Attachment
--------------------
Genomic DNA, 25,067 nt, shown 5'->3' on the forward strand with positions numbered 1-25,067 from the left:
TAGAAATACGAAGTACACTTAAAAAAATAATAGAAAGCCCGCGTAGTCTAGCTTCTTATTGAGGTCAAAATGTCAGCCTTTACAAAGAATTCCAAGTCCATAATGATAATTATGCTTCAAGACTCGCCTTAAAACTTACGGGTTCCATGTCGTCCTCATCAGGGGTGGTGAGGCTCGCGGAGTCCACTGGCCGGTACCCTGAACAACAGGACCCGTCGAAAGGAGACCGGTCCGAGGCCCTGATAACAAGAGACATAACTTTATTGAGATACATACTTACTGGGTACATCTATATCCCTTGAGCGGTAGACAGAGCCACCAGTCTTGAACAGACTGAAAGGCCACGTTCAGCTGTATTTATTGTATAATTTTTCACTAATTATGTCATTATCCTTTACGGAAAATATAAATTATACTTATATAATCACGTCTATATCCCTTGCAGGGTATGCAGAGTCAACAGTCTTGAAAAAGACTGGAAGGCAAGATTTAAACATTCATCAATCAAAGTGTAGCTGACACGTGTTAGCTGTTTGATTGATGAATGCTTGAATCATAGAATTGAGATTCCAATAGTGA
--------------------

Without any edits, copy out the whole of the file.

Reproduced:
Genomic DNA, 25,067 nt, shown 5'->3' on the forward strand with positions numbered 1-25,067 from the left:
TAGAAATACGAAGTACACTTAAAAAAATAATAGAAAGCCCGCGTAGTCTAGCTTCTTATTGAGGTCAAAATGTCAGCCTTTACAAAGAATTCCAAGTCCATAATGATAATTATGCTTCAAGACTCGCCTTAAAACTTACGGGTTCCATGTCGTCCTCATCAGGGGTGGTGAGGCTCGCGGAGTCCACTGGCCGGTACCCTGAACAACAGGACCCGTCGAAAGGAGACCGGTCCGAGGCCCTGATAACAAGAGACATAACTTTATTGAGATACATACTTACTGGGTACATCTATATCCCTTGAGCGGTAGACAGAGCCACCAGTCTTGAACAGACTGAAAGGCCACGTTCAGCTGTATTTATTGTATAATTTTTCACTAATTATGTCATTATCCTTTACGGAAAATATAAATTATACTTATATAATCACGTCTATATCCCTTGCAGGGTATGCAGAGTCAACAGTCTTGAAAAAGACTGGAAGGCAAGATTTAAACATTCATCAATCAAAGTGTAGCTGACACGTGTTAGCTGTTTGATTGATGAATGCTTGAATCATAGAATTGAGATTCCAATAGTGA